Nespresso Urges Other Coffee Manufacturers To Join Its Empty Coffee Capsule Recycling Program

Nespresso Urges Other Coffee Manufacturers To Join Its Empty Coffee Capsule Recycling Program

empty coffee capsule manufacturer

Nespresso recently issued an invitation to other portioned coffee manufacturers to join its recycling program, paving the way for a global recycling scheme for aluminum coffee capsules. The move was endorsed by the Nespresso Sustainability Advisory Board (NSAB) during its annual meeting in Geneva.

By inviting other portioned coffee manufacturers to join the program, Nespresso hopes to improve the accessibility and convenience of aluminum capsule recycling. Companies joining the Nespresso recycling program will also take part in defining the funding and governance model and encourage more widespread use of the service.

In most countries, the public recycling infrastructure is unable to process small light items such as coffee capsules, so Nespresso set up dedicated schemes 28 years ago. Today it is the most advanced in the industry, covering 53 countries with more than 100,000 drops off points. Until now it was offered exclusively to Nespresso customers.

This capsule recycling initiative by Nespresso has the potential to drive significant positive change on one of the key issues that face the portioned coffee industry — the capsules themselves. The aluminum from recycled Nespresso capsules has many and varied uses: from car engines to computers to cans, and even new coffee capsules. The coffee grounds are used to produce biogas and natural fertilizer.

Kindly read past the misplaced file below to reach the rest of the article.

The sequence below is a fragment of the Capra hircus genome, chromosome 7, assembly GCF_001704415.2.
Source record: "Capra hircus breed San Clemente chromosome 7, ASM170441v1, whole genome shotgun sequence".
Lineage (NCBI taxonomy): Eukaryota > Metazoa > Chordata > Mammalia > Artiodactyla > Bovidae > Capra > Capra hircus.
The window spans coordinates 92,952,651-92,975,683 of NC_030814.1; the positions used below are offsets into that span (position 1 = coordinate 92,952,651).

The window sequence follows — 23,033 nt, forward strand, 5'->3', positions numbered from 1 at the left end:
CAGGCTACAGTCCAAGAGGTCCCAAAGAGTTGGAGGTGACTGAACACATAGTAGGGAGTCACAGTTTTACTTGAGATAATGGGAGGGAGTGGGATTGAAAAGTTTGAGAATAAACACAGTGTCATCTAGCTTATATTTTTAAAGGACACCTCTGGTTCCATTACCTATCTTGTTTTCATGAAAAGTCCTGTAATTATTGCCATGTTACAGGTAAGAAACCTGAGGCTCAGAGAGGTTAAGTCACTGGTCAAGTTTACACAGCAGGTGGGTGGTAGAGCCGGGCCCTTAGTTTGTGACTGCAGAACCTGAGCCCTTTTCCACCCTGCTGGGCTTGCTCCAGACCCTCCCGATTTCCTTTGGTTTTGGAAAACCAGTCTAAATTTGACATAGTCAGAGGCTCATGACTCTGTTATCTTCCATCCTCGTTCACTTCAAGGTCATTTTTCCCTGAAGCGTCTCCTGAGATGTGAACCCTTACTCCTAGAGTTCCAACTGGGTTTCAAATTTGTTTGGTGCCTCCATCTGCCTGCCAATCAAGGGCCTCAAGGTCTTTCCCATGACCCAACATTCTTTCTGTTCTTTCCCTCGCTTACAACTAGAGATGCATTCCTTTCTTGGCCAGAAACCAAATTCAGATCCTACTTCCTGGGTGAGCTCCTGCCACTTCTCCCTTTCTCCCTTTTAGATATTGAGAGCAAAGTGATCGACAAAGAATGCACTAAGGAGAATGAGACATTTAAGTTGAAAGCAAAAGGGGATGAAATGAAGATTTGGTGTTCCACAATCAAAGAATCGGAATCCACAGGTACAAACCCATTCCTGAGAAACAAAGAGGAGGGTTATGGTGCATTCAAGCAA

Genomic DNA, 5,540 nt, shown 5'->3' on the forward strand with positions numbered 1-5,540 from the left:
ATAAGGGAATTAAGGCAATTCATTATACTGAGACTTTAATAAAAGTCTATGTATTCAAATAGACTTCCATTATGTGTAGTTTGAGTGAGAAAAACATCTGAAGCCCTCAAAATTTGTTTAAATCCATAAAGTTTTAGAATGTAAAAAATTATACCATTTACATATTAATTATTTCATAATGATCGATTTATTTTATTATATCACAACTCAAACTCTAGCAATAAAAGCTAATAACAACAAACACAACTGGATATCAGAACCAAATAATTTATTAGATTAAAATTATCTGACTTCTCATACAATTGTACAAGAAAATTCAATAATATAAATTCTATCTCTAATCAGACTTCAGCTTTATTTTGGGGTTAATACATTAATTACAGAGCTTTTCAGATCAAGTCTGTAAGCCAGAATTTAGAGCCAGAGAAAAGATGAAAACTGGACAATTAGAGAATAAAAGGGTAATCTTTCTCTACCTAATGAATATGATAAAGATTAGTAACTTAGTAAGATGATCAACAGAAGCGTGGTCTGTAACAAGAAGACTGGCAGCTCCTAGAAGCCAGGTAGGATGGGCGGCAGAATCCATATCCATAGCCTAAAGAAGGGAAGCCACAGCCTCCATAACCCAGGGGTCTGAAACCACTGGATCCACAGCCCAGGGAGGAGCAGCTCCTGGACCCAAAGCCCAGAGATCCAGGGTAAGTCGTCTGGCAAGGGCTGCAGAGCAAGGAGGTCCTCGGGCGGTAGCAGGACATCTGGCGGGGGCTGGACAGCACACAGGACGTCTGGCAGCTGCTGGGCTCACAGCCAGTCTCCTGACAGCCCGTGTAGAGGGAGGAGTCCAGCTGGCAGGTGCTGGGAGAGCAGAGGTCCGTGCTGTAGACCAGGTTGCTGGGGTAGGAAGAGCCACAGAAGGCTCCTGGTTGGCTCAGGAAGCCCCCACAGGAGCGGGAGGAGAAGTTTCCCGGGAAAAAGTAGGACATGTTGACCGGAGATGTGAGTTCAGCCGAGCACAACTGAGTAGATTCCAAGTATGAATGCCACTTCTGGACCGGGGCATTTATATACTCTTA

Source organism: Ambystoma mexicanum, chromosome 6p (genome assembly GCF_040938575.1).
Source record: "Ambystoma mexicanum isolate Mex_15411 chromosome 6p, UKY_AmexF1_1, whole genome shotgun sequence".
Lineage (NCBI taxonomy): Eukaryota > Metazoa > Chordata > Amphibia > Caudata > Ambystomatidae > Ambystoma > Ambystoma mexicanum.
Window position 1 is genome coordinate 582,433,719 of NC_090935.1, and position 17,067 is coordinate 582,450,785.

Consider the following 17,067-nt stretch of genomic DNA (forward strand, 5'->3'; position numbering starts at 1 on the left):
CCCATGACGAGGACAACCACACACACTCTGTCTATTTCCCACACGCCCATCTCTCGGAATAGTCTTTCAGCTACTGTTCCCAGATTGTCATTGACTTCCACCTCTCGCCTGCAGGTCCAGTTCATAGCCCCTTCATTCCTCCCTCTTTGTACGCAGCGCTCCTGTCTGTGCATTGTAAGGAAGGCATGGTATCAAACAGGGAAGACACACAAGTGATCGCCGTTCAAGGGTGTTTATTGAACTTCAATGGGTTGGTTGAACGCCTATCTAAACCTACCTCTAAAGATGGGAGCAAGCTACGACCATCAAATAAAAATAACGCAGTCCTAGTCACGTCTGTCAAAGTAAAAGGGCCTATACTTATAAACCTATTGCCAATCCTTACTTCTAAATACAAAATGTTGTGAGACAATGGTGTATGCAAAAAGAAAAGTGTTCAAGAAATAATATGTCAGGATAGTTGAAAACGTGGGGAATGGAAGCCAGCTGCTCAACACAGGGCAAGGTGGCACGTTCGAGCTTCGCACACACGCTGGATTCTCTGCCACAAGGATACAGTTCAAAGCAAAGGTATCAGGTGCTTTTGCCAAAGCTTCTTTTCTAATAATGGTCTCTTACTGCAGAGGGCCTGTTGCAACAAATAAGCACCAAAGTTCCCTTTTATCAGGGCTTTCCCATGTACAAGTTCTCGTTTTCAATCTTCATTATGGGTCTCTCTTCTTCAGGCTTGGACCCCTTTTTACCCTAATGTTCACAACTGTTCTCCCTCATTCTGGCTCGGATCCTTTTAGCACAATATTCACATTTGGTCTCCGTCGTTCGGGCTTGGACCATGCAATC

The coffee manufacturer recently announced a US-based recycling initiative. It will soon be possible for New Yorkers to recycle aluminum coffee capsules via curbside recycling in NYC with a $1.2 million commitment to Sims Municipal Recycling (SMR).

Nespresso, an operating unit of the Nestle Group, sells single-serve coffee capsules and says it has a “deep commitment” to the circular use of its products, choosing aluminum packaging because it both protects the quality of the coffee and can be recycled and reused. The investment will assist SMR in adding the additional technology that is required to improve the efficiency of its non-magnetic household metals recycling process; the equipment will be operational starting in fall, 2019, at which time residents across all five boroughs will be encouraged to recycle Nespresso capsules as well as the 43,000 tons of aluminum foil and other mixed metals that currently end up in landfill each year.

And in November 2018, Nespresso signed an agreement with major metal company Rio Tinto to use Aluminum Stewardship Initiative-certified aluminum for their coffee pods. The deal should help Nespresso get closer to the company’s goal of using 100% sustainable aluminum by 2020.

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